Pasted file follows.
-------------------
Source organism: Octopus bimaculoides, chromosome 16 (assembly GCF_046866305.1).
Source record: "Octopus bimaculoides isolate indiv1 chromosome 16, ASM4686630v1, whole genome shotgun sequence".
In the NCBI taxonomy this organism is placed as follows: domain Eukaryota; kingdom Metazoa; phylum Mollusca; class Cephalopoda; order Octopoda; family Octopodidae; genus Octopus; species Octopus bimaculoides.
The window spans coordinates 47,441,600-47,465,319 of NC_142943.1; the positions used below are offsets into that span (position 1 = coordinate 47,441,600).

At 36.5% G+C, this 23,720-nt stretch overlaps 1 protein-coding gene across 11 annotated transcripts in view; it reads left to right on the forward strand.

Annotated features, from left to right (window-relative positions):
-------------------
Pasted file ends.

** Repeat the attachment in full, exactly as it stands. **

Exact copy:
Source organism: Octopus bimaculoides, chromosome 16 (assembly GCF_046866305.1).
Source record: "Octopus bimaculoides isolate indiv1 chromosome 16, ASM4686630v1, whole genome shotgun sequence".
In the NCBI taxonomy this organism is placed as follows: domain Eukaryota; kingdom Metazoa; phylum Mollusca; class Cephalopoda; order Octopoda; family Octopodidae; genus Octopus; species Octopus bimaculoides.
The window spans coordinates 47,441,600-47,465,319 of NC_142943.1; the positions used below are offsets into that span (position 1 = coordinate 47,441,600).

At 36.5% G+C, this 23,720-nt stretch overlaps 1 protein-coding gene across 11 annotated transcripts in view; it reads left to right on the forward strand.

Annotated features, from left to right (window-relative positions):